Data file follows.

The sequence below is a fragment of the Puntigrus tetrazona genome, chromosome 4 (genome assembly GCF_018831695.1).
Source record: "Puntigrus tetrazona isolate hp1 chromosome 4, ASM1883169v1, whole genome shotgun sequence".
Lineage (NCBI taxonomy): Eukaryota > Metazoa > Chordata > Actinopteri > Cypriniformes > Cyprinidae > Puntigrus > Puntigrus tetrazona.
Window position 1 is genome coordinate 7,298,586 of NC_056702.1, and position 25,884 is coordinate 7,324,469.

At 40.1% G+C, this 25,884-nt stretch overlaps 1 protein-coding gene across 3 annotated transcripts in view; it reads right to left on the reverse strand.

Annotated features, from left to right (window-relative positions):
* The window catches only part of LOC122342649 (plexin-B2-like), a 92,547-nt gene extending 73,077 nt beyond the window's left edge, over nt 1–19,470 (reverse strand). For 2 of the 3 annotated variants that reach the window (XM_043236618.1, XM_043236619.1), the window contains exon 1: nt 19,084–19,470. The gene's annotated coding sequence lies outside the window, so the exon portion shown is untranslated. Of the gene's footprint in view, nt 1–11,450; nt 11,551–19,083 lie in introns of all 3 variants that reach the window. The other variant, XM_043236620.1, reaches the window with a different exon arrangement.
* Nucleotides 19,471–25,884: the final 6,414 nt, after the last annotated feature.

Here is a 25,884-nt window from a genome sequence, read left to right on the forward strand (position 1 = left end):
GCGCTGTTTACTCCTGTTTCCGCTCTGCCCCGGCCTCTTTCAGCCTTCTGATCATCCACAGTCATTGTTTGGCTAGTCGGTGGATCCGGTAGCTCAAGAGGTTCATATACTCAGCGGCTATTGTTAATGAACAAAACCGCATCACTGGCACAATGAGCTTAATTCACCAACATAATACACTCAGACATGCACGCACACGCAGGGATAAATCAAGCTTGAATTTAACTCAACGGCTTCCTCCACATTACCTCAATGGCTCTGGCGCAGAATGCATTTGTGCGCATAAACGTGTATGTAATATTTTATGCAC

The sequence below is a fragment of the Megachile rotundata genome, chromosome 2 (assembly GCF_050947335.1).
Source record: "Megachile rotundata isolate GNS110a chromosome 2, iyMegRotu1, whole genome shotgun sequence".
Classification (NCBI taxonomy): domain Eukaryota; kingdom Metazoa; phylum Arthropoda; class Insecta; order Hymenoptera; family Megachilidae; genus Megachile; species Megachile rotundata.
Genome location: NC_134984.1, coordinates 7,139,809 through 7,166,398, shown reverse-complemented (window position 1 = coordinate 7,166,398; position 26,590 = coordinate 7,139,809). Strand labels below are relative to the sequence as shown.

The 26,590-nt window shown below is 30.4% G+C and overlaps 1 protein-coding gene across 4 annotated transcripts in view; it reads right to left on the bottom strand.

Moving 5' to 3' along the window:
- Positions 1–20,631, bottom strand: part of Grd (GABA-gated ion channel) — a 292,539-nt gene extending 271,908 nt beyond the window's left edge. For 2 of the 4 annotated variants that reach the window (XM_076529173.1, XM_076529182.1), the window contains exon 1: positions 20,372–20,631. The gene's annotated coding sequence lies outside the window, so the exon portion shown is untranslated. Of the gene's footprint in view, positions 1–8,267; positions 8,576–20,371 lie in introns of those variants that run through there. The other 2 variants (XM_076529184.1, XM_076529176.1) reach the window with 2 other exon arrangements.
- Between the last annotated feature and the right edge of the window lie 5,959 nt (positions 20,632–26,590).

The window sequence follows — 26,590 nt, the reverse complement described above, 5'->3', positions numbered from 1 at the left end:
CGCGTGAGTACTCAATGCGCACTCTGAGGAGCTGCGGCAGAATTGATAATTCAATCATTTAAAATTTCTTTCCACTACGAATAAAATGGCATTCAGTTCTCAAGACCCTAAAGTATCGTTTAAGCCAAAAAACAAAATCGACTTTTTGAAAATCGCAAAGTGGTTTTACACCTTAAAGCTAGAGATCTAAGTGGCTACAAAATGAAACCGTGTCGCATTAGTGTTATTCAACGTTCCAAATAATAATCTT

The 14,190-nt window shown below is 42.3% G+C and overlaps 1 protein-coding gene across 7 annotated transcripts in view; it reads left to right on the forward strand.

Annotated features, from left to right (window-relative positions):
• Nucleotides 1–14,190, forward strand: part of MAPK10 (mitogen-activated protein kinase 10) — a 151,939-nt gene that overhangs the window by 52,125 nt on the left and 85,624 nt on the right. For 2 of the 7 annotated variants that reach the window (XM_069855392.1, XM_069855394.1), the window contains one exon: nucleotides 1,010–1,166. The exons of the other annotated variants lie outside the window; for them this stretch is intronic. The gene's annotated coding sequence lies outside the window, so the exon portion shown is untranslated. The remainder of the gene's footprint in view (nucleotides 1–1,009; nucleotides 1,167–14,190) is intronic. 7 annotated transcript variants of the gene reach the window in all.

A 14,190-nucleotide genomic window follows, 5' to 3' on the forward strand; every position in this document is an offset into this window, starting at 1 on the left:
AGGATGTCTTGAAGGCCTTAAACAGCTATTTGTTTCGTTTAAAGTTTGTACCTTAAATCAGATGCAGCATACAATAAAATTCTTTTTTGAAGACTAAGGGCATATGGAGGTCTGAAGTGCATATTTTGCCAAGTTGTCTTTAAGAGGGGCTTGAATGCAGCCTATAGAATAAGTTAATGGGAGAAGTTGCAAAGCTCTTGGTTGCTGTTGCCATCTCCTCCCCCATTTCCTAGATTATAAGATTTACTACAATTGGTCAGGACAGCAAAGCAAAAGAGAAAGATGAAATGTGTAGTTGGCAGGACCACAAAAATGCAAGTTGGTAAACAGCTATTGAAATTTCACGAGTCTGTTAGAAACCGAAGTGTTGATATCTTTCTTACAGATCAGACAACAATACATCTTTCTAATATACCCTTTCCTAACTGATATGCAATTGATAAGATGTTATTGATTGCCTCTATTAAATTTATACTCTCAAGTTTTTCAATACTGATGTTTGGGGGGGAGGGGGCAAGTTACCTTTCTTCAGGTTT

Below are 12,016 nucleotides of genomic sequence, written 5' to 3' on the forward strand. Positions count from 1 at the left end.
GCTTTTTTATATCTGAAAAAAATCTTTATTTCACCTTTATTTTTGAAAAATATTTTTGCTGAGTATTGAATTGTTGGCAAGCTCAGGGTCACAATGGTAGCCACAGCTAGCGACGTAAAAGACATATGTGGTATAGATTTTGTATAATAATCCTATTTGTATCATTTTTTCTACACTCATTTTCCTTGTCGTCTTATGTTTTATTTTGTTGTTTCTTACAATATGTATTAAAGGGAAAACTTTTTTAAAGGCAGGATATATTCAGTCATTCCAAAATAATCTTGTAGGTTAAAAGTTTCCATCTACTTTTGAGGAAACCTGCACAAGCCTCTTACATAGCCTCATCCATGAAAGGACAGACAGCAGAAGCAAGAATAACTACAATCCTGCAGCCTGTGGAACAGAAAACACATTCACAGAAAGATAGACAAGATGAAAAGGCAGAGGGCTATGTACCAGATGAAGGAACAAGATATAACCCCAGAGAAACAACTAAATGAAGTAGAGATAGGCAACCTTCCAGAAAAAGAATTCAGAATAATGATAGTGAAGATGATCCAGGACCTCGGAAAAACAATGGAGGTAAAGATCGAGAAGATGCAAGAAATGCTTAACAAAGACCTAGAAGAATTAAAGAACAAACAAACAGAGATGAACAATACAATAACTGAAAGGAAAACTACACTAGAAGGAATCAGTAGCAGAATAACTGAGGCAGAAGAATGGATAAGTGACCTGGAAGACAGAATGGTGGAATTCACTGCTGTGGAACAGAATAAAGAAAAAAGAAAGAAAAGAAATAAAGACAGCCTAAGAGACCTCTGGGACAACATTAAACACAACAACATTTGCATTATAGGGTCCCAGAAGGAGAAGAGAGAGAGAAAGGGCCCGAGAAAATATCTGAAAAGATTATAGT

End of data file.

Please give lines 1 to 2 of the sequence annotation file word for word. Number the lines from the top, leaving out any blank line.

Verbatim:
The sequence below is a fragment of the Puntigrus tetrazona genome, chromosome 4 (genome assembly GCF_018831695.1).
Source record: "Puntigrus tetrazona isolate hp1 chromosome 4, ASM1883169v1, whole genome shotgun sequence".